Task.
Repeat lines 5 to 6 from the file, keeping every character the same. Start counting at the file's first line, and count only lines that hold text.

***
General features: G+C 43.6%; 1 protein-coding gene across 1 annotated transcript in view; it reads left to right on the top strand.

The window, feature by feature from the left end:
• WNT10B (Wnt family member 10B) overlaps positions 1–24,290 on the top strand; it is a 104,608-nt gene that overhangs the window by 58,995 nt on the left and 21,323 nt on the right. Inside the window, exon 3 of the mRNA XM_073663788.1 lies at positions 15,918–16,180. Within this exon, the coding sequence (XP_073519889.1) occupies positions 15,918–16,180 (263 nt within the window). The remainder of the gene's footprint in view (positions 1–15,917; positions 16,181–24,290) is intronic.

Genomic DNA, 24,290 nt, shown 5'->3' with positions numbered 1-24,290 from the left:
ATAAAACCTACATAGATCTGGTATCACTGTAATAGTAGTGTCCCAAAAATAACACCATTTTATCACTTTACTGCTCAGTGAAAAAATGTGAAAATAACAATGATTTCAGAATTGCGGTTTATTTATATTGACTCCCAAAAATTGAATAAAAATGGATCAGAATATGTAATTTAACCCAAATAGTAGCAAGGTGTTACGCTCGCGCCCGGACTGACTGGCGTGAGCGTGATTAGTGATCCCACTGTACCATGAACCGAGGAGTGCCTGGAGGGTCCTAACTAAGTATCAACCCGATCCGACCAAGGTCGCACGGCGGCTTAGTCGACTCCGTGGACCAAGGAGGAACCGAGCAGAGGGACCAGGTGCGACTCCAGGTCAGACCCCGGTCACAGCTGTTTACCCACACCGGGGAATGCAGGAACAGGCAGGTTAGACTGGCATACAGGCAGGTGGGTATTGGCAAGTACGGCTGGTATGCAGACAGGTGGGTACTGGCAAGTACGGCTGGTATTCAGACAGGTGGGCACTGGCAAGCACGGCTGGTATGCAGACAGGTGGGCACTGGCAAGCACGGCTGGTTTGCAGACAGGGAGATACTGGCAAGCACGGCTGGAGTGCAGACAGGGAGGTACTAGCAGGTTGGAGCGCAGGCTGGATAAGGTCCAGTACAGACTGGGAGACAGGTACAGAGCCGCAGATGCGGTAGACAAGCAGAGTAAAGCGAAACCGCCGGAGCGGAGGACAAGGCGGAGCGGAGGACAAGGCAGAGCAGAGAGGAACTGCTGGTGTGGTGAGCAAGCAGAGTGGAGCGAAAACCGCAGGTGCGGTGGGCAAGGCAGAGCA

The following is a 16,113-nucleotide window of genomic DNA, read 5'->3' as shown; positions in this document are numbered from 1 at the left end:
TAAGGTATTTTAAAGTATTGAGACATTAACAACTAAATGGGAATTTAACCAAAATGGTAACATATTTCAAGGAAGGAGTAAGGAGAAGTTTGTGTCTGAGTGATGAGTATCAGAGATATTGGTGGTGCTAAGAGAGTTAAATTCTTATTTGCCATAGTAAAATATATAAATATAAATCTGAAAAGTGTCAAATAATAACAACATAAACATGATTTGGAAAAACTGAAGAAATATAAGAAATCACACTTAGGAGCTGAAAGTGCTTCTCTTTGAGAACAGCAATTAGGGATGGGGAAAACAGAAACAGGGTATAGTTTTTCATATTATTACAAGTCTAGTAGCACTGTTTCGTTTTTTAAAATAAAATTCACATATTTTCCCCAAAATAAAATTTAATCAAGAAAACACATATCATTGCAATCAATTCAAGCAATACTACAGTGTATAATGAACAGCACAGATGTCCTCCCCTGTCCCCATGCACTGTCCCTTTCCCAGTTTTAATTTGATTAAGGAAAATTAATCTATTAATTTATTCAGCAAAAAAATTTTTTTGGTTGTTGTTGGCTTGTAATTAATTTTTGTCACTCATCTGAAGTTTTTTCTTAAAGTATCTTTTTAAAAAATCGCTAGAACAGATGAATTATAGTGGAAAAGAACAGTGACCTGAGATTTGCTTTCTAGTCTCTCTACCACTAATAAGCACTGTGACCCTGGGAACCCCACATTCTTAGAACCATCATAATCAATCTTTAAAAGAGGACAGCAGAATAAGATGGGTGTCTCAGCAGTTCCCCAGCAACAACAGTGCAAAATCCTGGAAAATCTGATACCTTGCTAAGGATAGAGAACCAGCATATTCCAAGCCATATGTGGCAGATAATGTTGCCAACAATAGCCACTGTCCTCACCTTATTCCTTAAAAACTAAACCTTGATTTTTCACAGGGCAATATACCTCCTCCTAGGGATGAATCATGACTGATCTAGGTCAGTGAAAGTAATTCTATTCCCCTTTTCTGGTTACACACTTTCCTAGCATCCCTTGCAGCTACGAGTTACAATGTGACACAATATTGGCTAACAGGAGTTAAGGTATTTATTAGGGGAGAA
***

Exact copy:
ATAAAACCTACATAGATCTGGTATCACTGTAATAGTAGTGTCCCAAAAATAACACCATTTTATCACTTTACTGCTCAGTGAAAAAATGTGAAAATAACAATGATTTCAGAATTGCGGTTTATTTATATTGACTCCCAAAAATTGAATAAAAATGGATCAGAATATGTAATTTAACCCAAATAGTAGCAAGGTGTTACGCTCGCGCCCGGACTGACTGGCGTGAGCGTGATTAGTGATCCCACTGTACCATGAACCGAGGAGTGCCTGGAGGGTCCTAACTAAGTATCAACCCGATCCGACCAAGGTCGCACGGCGGCTTAGTCGACTCCGTGGACCAAGGAGGAACCGAGCAGAGGGACCAGGTGCGACTCCAGGTCAGACCCCGGTCACAGCTGTTTACCCACACCGGGGAATGCAGGAACAGGCAGGTTAGACTGGCATACAGGCAGGTGGGTATTGGCAAGTACGGCTGGTATGCAGACAGGTGGGTACTGGCAAGTACGGCTGGTATTCAGACAGGTGGGCACTGGCAAGCACGGCTGGTATGCAGACAGGTGGGCACTGGCAAGCACGGCTGGTTTGCAGACAGGGAGATACTGGCAAGCACGGCTGGAGTGCAGACAGGGAGGTACTAGCAGGTTGGAGCGCAGGCTGGATAAGGTCCAGTACAGACTGGGAGACAGGTACAGAGCCGCAGATGCGGTAGACAAGCAGAGTAAAGCGAAACCGCCGGAGCGGAGGACAAGGCGGAGCGGAGGACAAGGCAGAGCAGAGAGGAACTGCTGGTGTGGTGAGCAAGCAGAGTGGAGCGAAAACCGCAGGTGCGGTGGGCAAGGCAGAGCA

The following is a 16,113-nucleotide window of genomic DNA, read 5'->3' as shown; positions in this document are numbered from 1 at the left end: